The topic of capital punishment is one that is highly debated in our society today. Capital punishment is the ultimate punishment our society can give one for their actions. On the other hand, it is viewed as a denial of human rights that promotes more violence in our society. Religious Tolerance.org states that in the United States, over 13,000 people have been legally executed since colonial times. ("Religious Tolerance") Is capital punishment a moral act? It is not a moral punishment as it denies human rights, and the right to life, while degrading the individual, and serving no true justification of the action at all.
The death penalty has not always been popular in the ...view middle of the document...
As of April 2008, since 1976, Texas has had a shockingly high 405 executions. Virginia has had 98, and Oklahoma has had 86. These numbers show that the majority of U.S. believes that the death penalty is fair and right, despite many protesters everywhere. ("Death Penalty")
The death penalty denies the right to human life. The laws of this country restrict and harm one’s life when you have the ability to take it away. Often times people are not awarded a fair trial. This means that they do not have the ability to appeal the conviction. By doing that, you do not allow one to have the right to life.
The death penalty is not needed in our society. There is no social need to kill another for its actions. It does not meet any vital need of society. There is no evidence anywhere that killing a person will deter another from committing the same crime. The same crimes committed by people who are executed are continually done. The death penalty does nothing to prevent or stop these crimes. ("Amnesty International")
The death penalty strongly denies basic human rights. Why is it okay for a criminal to be killed for his or her crimes? Are they really worthy of death? A person can be killed for killing another, but one cannot be punished for other crimes with torture or imprisonment without trial. ("Amnesty International") Some say murder is a crime so evil it requires death, but why does society not punish others severely for lesser crimes? Human rights protect everyone, from the most heavenly people to the evilest scum.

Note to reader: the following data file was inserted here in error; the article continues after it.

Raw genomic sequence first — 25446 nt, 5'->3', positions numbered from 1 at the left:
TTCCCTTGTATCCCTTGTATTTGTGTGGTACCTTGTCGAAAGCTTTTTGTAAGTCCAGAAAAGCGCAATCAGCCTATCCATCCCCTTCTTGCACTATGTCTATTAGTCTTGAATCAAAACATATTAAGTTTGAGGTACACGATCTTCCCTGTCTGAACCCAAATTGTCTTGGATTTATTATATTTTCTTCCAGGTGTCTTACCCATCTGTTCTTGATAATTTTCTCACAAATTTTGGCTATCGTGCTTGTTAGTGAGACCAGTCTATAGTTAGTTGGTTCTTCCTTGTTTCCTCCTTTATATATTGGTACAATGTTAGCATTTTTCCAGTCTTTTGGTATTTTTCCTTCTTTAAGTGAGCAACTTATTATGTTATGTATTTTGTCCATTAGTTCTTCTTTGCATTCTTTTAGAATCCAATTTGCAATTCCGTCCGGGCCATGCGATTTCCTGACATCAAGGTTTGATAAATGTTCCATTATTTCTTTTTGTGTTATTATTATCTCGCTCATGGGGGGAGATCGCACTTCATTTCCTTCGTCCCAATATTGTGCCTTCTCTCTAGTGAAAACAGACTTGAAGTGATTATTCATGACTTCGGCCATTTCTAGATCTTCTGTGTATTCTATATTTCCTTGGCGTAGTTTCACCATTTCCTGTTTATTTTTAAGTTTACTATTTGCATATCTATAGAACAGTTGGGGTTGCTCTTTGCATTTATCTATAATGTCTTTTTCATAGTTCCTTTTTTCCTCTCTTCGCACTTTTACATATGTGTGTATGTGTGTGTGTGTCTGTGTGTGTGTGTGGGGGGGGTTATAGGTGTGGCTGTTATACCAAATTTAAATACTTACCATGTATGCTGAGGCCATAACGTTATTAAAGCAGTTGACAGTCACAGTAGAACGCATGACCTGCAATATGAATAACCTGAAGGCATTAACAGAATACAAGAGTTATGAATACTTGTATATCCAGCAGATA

Modern society needs to realize and affirm that the vengeance that the death penalty calls for serves a certain justice, but also is very regressive. Society needs to resist certain urges like these that are destructive. Laws kill people who killed people, but do not condemn arsonists, rapists, or robbers the same way. ("Capital Punishment: The Inevitability of Caprice and Mistake" 54-64) The punishment for the crime should not equate to the crime done. It only affirms the action and calls it right in some situations and wrong in the other situations. An execution cannot be used to condemn murder. Murder is still murder. Such an act by the government just displays the similarity of the criminal killing its victim. Punishment should not be on the same level as the action.
An argument claims that certain people deserve to die. But what authority can exactly call for this. The government can make mistakes, or judge people wrongly. One action does not define the character of the person. The death penalty judges people itself. It calls for some people to be executed while others are spared. This is the same attitude that the crime of murder holds. ("Amnesty International") The death penalty discriminates...